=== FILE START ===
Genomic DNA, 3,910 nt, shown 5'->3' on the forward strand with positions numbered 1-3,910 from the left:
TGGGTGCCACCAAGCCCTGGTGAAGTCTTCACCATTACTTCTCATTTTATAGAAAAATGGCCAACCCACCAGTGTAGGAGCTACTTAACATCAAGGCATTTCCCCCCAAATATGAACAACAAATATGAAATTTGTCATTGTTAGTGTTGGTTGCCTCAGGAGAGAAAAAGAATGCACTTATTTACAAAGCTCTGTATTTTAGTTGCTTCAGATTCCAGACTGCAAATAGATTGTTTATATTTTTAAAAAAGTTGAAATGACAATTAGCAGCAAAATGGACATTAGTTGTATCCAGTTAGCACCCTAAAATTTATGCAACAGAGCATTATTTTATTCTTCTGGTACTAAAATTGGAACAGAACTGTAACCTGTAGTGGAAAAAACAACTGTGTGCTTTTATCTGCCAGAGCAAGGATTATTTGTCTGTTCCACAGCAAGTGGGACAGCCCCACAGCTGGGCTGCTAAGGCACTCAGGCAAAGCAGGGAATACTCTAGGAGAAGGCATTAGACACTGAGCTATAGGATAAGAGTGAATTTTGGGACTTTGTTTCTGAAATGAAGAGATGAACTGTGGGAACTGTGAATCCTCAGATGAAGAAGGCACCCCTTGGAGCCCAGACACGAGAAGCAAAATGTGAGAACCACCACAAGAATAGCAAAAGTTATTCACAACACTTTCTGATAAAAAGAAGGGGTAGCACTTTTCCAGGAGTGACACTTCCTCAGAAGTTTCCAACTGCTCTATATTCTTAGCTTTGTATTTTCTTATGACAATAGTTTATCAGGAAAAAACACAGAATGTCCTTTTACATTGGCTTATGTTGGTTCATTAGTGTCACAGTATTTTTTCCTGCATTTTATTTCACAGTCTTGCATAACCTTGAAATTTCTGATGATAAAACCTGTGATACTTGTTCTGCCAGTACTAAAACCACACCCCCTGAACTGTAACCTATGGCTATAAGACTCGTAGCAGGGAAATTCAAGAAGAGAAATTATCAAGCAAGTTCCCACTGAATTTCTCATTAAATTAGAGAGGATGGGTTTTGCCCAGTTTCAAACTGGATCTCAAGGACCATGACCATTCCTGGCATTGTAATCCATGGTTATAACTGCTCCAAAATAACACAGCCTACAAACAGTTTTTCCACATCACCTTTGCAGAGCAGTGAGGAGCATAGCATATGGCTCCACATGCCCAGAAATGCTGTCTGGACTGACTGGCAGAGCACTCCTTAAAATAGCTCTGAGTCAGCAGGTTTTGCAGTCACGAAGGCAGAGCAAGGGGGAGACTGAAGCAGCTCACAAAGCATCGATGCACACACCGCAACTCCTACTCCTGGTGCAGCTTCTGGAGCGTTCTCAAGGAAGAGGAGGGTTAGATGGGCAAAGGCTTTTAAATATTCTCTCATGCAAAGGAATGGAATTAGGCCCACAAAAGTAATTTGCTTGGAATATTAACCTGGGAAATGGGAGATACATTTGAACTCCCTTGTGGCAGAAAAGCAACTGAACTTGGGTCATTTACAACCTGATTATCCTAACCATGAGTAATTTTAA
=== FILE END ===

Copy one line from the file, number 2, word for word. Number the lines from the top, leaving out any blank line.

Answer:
TGGGTGCCACCAAGCCCTGGTGAAGTCTTCACCATTACTTCTCATTTTATAGAAAAATGGCCAACCCACCAGTGTAGGAGCTACTTAACATCAAGGCATTTCCCCCCAAATATGAACAACAAATATGAAATTTGTCATTGTTAGTGTTGGTTGCCTCAGGAGAGAAAAAGAATGCACTTATTTACAAAGCTCTGTATTTTAGTTGCTTCAGATTCCAGACTGCAAATAGATTGTTTATATTTTTAAAAAAGTTGAAATGACAATTAGCAGCAAAATGGACATTAGTTGTATCCAGTTAGCACCCTAAAATTTATGCAACAGAGCATTATTTTATTCTTCTGGTACTAAAATTGGAACAGAACTGTAACCTGTAGTGGAAAAAACAACTGTGTGCTTTTATCTGCCAGAGCAAGGATTATTTGTCTGTTCCACAGCAAGTGGGACAGCCCCACAGCTGGGCTGCTAAGGCACTCAGGCAAAGCAGGGAATACTCTAGGAGAAGGCATTAGACACTGAGCTATAGGATAAGAGTGAATTTTGGGACTTTGTTTCTGAAATGAAGAGATGAACTGTGGGAACTGTGAATCCTCAGATGAAGAAGGCACCCCTTGGAGCCCAGACACGAGAAGCAAAATGTGAGAACCACCACAAGAATAGCAAAAGTTATTCACAACACTTTCTGATAAAAAGAAGGGGTAGCACTTTTCCAGGAGTGACACTTCCTCAGAAGTTTCCAACTGCTCTATATTCTTAGCTTTGTATTTTCTTATGACAATAGTTTATCAGGAAAAAACACAGAATGTCCTTTTACATTGGCTTATGTTGGTTCATTAGTGTCACAGTATTTTTTCCTGCATTTTATTTCACAGTCTTGCATAACCTTGAAATTTCTGATGATAAAACCTGTGATACTTGTTCTGCCAGTACTAAAACCACACCCCCTGAACTGTAACCTATGGCTATAAGACTCGTAGCAGGGAAATTCAAGAAGAGAAATTATCAAGCAAGTTCCCACTGAATTTCTCATTAAATTAGAGAGGATGGGTTTTGCCCAGTTTCAAACTGGATCTCAAGGACCATGACCATTCCTGGCATTGTAATCCATGGTTATAACTGCTCCAAAATAACACAGCCTACAAACAGTTTTTCCACATCACCTTTGCAGAGCAGTGAGGAGCATAGCATATGGCTCCACATGCCCAGAAATGCTGTCTGGACTGACTGGCAGAGCACTCCTTAAAATAGCTCTGAGTCAGCAGGTTTTGCAGTCACGAAGGCAGAGCAAGGGGGAGACTGAAGCAGCTCACAAAGCATCGATGCACACACCGCAACTCCTACTCCTGGTGCAGCTTCTGGAGCGTTCTCAAGGAAGAGGAGGGTTAGATGGGCAAAGGCTTTTAAATATTCTCTCATGCAAAGGAATGGAATTAGGCCCACAAAAGTAATTTGCTTGGAATATTAACCTGGGAAATGGGAGATACATTTGAACTCCCTTGTGGCAGAAAAGCAACTGAACTTGGGTCATTTACAACCTGATTATCCTAACCATGAGTAATTTTAA